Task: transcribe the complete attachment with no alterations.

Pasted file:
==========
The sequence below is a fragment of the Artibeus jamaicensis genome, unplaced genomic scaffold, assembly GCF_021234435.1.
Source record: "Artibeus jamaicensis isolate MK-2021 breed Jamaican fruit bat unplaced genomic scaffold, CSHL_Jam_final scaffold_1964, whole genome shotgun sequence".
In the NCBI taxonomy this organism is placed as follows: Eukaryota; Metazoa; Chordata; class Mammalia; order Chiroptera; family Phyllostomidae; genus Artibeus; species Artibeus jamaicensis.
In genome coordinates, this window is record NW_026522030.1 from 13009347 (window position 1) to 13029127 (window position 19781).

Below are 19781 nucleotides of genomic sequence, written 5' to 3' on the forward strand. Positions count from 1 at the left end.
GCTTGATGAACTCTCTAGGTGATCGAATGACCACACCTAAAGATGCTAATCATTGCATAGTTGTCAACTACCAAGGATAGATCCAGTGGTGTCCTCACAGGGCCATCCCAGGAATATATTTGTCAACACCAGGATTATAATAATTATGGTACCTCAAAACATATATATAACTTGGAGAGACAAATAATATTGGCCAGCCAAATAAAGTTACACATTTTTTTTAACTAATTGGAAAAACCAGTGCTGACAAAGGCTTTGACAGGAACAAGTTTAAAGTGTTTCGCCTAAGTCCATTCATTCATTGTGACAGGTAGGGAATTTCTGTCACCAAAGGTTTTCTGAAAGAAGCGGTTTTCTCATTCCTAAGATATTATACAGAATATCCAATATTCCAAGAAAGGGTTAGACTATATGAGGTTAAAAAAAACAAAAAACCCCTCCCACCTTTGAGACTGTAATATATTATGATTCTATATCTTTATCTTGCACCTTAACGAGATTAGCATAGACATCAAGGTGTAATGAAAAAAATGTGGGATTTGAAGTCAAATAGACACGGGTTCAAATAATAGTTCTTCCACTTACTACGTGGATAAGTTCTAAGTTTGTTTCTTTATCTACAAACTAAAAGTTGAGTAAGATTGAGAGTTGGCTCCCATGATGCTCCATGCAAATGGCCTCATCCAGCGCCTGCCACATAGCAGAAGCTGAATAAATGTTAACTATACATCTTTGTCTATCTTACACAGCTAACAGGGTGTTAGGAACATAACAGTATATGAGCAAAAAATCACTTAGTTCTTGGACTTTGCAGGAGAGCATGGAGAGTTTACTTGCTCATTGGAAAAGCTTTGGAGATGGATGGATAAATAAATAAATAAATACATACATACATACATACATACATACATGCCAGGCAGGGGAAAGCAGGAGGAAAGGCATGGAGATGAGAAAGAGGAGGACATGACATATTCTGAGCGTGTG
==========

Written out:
The sequence below is a fragment of the Artibeus jamaicensis genome, unplaced genomic scaffold, assembly GCF_021234435.1.
Source record: "Artibeus jamaicensis isolate MK-2021 breed Jamaican fruit bat unplaced genomic scaffold, CSHL_Jam_final scaffold_1964, whole genome shotgun sequence".
In the NCBI taxonomy this organism is placed as follows: Eukaryota; Metazoa; Chordata; class Mammalia; order Chiroptera; family Phyllostomidae; genus Artibeus; species Artibeus jamaicensis.
In genome coordinates, this window is record NW_026522030.1 from 13009347 (window position 1) to 13029127 (window position 19781).

Below are 19781 nucleotides of genomic sequence, written 5' to 3' on the forward strand. Positions count from 1 at the left end.
GCTTGATGAACTCTCTAGGTGATCGAATGACCACACCTAAAGATGCTAATCATTGCATAGTTGTCAACTACCAAGGATAGATCCAGTGGTGTCCTCACAGGGCCATCCCAGGAATATATTTGTCAACACCAGGATTATAATAATTATGGTACCTCAAAACATATATATAACTTGGAGAGACAAATAATATTGGCCAGCCAAATAAAGTTACACATTTTTTTTAACTAATTGGAAAAACCAGTGCTGACAAAGGCTTTGACAGGAACAAGTTTAAAGTGTTTCGCCTAAGTCCATTCATTCATTGTGACAGGTAGGGAATTTCTGTCACCAAAGGTTTTCTGAAAGAAGCGGTTTTCTCATTCCTAAGATATTATACAGAATATCCAATATTCCAAGAAAGGGTTAGACTATATGAGGTTAAAAAAAACAAAAAACCCCTCCCACCTTTGAGACTGTAATATATTATGATTCTATATCTTTATCTTGCACCTTAACGAGATTAGCATAGACATCAAGGTGTAATGAAAAAAATGTGGGATTTGAAGTCAAATAGACACGGGTTCAAATAATAGTTCTTCCACTTACTACGTGGATAAGTTCTAAGTTTGTTTCTTTATCTACAAACTAAAAGTTGAGTAAGATTGAGAGTTGGCTCCCATGATGCTCCATGCAAATGGCCTCATCCAGCGCCTGCCACATAGCAGAAGCTGAATAAATGTTAACTATACATCTTTGTCTATCTTACACAGCTAACAGGGTGTTAGGAACATAACAGTATATGAGCAAAAAATCACTTAGTTCTTGGACTTTGCAGGAGAGCATGGAGAGTTTACTTGCTCATTGGAAAAGCTTTGGAGATGGATGGATAAATAAATAAATAAATACATACATACATACATACATACATACATGCCAGGCAGGGGAAAGCAGGAGGAAAGGCATGGAGATGAGAAAGAGGAGGACATGACATATTCTGAGCGTGTG